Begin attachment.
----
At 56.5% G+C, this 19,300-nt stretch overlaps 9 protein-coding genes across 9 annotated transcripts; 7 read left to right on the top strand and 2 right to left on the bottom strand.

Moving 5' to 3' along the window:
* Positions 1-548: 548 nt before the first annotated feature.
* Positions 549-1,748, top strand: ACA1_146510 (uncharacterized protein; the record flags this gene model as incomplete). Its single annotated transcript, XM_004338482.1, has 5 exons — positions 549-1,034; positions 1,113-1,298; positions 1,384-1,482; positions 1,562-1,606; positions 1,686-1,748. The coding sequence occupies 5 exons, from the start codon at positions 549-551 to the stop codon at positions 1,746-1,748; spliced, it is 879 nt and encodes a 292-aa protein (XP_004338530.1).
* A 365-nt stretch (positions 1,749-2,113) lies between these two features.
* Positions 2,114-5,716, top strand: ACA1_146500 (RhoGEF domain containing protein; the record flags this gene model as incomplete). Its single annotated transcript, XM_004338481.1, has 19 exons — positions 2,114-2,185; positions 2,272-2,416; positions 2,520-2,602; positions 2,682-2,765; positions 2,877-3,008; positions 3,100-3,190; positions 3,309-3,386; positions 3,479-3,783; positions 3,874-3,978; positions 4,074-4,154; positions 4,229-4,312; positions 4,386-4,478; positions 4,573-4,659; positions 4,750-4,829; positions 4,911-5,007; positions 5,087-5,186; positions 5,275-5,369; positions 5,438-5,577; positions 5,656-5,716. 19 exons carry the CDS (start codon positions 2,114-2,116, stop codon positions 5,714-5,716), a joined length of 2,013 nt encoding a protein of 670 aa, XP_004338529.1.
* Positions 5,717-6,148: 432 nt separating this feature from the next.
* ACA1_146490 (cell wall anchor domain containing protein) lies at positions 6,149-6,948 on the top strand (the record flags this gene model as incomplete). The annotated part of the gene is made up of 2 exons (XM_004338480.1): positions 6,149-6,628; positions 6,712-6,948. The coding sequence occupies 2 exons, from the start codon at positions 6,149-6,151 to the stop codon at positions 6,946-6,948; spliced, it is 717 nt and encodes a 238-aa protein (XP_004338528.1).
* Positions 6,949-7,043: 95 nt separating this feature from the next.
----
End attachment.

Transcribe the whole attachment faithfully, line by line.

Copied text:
At 56.5% G+C, this 19,300-nt stretch overlaps 9 protein-coding genes across 9 annotated transcripts; 7 read left to right on the top strand and 2 right to left on the bottom strand.

Moving 5' to 3' along the window:
* Positions 1-548: 548 nt before the first annotated feature.
* Positions 549-1,748, top strand: ACA1_146510 (uncharacterized protein; the record flags this gene model as incomplete). Its single annotated transcript, XM_004338482.1, has 5 exons — positions 549-1,034; positions 1,113-1,298; positions 1,384-1,482; positions 1,562-1,606; positions 1,686-1,748. The coding sequence occupies 5 exons, from the start codon at positions 549-551 to the stop codon at positions 1,746-1,748; spliced, it is 879 nt and encodes a 292-aa protein (XP_004338530.1).
* A 365-nt stretch (positions 1,749-2,113) lies between these two features.
* Positions 2,114-5,716, top strand: ACA1_146500 (RhoGEF domain containing protein; the record flags this gene model as incomplete). Its single annotated transcript, XM_004338481.1, has 19 exons — positions 2,114-2,185; positions 2,272-2,416; positions 2,520-2,602; positions 2,682-2,765; positions 2,877-3,008; positions 3,100-3,190; positions 3,309-3,386; positions 3,479-3,783; positions 3,874-3,978; positions 4,074-4,154; positions 4,229-4,312; positions 4,386-4,478; positions 4,573-4,659; positions 4,750-4,829; positions 4,911-5,007; positions 5,087-5,186; positions 5,275-5,369; positions 5,438-5,577; positions 5,656-5,716. 19 exons carry the CDS (start codon positions 2,114-2,116, stop codon positions 5,714-5,716), a joined length of 2,013 nt encoding a protein of 670 aa, XP_004338529.1.
* Positions 5,717-6,148: 432 nt separating this feature from the next.
* ACA1_146490 (cell wall anchor domain containing protein) lies at positions 6,149-6,948 on the top strand (the record flags this gene model as incomplete). The annotated part of the gene is made up of 2 exons (XM_004338480.1): positions 6,149-6,628; positions 6,712-6,948. The coding sequence occupies 2 exons, from the start codon at positions 6,149-6,151 to the stop codon at positions 6,946-6,948; spliced, it is 717 nt and encodes a 238-aa protein (XP_004338528.1).
* Positions 6,949-7,043: 95 nt separating this feature from the next.